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When the vows have been exchanged, the church ceremony is over and everyone is together at the wedding reception it is another special part of a very important day. If you have the job of planning the wedding then knowing exactly how to manoeuvre the seating plan at the reception can throw up more than a few head-scratching moments for you to ponder over. There can be certain sticking points and unexpected politics involved and it can be easy to inadvertently offend a friend or member of the family. These are some of the ways that you can remove the possibility of ruffling a few feathers.

There are some that would suggest you should adhere to the unwritten rule of constructing the seating plan entirely by putting a male and female next to each other and repeating it. This can certainly be useful but do not feel like you have to obey the rule as a fairly flexible approach with regard to it is often the best way.

Separating the different groups
It can be good to mix the sections of people who may not have previously met with regard to having their tables close to each other and to watch them mingle as the reception goes on. However, if you have a crowd that are particularly rowdy then it could be wise to separate them from your more reserved section of guests. The older guests will generally prefer to be closer to the head table so they can clearly enjoy the speeches.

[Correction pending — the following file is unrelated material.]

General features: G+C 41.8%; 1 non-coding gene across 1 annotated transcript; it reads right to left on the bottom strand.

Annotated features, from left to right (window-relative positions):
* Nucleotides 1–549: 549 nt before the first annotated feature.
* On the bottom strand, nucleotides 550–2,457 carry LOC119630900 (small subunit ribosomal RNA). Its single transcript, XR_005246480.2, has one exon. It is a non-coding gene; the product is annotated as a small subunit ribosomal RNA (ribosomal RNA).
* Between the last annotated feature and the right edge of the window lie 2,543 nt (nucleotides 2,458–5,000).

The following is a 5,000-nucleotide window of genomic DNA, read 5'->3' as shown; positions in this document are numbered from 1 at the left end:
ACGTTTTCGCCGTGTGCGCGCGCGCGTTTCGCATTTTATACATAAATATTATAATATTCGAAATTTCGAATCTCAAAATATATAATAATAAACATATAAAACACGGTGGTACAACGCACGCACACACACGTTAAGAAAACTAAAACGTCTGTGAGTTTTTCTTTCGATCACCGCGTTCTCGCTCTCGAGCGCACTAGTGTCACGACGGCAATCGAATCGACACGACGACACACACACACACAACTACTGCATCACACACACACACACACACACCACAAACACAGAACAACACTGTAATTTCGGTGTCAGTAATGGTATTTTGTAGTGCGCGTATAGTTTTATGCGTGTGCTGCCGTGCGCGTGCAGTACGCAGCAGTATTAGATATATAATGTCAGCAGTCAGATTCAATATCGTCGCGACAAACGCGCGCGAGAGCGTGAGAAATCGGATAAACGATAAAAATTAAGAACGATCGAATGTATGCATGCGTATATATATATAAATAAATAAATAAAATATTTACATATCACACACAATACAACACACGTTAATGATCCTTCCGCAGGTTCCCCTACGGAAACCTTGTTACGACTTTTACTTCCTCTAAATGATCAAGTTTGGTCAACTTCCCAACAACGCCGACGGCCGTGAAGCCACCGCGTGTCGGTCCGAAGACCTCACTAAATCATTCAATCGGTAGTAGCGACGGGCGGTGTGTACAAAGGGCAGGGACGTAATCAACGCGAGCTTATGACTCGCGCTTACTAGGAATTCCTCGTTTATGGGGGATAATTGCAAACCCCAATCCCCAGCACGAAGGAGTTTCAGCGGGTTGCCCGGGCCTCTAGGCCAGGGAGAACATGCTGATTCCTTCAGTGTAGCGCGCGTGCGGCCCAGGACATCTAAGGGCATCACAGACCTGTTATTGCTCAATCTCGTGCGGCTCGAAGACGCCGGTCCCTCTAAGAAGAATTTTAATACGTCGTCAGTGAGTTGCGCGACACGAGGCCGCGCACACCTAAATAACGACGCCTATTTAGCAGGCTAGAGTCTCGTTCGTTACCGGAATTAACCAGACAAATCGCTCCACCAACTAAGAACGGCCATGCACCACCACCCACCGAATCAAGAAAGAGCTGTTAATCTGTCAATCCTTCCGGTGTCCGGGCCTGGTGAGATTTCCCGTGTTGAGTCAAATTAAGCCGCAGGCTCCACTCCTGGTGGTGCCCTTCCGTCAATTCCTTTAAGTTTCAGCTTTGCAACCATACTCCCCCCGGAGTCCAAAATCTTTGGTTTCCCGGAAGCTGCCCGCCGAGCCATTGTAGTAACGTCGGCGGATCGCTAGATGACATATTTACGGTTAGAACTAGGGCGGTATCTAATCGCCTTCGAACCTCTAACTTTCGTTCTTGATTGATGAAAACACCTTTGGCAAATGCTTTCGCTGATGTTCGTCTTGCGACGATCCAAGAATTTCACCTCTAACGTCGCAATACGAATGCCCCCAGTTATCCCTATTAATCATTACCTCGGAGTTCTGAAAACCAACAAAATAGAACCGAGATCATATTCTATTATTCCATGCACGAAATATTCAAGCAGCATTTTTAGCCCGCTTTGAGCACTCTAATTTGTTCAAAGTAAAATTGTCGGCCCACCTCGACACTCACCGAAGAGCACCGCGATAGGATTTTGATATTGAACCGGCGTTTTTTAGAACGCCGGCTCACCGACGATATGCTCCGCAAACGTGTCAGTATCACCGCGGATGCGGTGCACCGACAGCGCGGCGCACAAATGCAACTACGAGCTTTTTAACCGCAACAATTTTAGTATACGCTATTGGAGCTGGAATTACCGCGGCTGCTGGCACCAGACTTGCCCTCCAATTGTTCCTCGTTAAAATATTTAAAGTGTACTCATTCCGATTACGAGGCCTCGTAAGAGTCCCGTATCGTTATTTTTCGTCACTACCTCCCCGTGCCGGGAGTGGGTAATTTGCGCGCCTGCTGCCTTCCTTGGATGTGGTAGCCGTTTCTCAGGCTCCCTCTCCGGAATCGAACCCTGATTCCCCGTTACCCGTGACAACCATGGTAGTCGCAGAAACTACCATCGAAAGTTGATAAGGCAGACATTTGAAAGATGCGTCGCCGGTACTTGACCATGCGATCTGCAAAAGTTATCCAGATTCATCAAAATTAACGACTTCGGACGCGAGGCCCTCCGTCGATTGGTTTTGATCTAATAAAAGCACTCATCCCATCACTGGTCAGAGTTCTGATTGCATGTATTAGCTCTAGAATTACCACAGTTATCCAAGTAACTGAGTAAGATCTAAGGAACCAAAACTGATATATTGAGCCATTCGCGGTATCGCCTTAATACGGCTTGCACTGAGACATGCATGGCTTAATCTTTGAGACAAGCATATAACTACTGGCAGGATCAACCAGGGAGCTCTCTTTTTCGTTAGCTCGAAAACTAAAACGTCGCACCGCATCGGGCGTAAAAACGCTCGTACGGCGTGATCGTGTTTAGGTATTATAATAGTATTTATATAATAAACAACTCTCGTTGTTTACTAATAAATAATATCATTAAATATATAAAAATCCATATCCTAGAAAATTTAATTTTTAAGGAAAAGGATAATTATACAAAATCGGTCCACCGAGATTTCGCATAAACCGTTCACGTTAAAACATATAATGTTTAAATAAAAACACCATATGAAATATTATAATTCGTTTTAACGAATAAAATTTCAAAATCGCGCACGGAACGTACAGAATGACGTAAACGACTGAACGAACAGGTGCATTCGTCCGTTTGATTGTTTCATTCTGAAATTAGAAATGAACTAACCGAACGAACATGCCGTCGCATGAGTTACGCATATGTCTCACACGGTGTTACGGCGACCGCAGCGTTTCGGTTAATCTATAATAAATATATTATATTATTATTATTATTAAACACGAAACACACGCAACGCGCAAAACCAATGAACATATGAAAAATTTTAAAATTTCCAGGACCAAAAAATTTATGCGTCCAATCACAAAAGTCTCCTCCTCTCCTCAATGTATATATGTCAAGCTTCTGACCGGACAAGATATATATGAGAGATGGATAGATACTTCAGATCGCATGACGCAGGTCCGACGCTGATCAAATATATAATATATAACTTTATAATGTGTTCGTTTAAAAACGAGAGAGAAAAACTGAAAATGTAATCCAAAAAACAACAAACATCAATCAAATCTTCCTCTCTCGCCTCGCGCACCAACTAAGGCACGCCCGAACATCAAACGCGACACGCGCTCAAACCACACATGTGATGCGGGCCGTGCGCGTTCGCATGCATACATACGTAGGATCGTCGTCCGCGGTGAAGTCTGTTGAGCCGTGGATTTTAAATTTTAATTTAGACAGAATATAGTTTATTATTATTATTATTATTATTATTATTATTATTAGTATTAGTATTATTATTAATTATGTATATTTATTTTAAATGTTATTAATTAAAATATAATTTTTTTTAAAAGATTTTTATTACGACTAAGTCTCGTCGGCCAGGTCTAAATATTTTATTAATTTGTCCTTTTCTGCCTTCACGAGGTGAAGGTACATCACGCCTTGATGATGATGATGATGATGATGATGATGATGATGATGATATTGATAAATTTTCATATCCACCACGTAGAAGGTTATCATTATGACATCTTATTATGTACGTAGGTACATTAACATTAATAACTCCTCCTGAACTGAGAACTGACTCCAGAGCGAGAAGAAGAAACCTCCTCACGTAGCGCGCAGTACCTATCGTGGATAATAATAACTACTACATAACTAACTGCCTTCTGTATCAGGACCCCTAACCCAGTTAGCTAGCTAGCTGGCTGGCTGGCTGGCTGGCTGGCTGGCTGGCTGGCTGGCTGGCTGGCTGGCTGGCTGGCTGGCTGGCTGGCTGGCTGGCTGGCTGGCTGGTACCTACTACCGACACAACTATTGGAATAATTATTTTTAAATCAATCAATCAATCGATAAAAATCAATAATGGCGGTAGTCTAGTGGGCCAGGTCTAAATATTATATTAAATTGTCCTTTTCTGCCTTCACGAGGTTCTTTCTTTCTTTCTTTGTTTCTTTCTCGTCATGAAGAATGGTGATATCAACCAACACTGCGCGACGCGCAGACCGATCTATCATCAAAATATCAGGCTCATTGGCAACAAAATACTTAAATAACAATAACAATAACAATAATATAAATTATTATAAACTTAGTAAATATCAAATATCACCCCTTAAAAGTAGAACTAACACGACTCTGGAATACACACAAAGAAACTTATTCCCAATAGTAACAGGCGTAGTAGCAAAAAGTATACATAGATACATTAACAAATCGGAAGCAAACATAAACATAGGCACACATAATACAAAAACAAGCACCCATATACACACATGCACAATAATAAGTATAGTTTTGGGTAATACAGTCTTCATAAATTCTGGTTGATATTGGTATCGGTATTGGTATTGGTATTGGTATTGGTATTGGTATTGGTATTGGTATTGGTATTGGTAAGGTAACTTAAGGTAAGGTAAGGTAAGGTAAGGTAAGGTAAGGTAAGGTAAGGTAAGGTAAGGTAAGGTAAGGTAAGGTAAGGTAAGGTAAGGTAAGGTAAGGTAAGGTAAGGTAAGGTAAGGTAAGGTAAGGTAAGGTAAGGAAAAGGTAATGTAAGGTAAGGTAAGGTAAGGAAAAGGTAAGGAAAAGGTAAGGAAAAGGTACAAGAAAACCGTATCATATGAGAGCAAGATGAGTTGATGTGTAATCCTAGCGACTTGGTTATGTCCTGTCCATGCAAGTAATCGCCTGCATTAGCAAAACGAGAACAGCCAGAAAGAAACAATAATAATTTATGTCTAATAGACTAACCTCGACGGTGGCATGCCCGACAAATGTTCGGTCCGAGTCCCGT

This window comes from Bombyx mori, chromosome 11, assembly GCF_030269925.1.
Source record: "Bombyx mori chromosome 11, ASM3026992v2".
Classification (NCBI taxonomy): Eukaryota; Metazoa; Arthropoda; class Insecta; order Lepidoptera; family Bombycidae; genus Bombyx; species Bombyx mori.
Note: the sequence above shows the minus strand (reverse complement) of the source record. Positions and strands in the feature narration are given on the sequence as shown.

Allocating tables rather than seats
It can be an extremely useful idea to take away an element of the seating plan and the problems it can potentially bring by allocating your guests to tables and then allowing them to decide who sits in which seat.

Underlying issues
Due to the amount of people that the bride and groom may know you can get a lot of interlinking relationships, friendships and even disputes present at the reception. To avoid any problems you should always try to separate people who may not get on, for the good of your day. Certain sections of the couple’s family may no longer be together so to avoid making anyone feel left out you can think of it as allocating them a team. If the groom’s parents are no longer married then you may decide that the father should be the head of one table and the mother at the head of her own, with a mix of guests that they know on each.

Article written by Courtney Neal on behalf of the premier company for wedding cars Hampshire can provide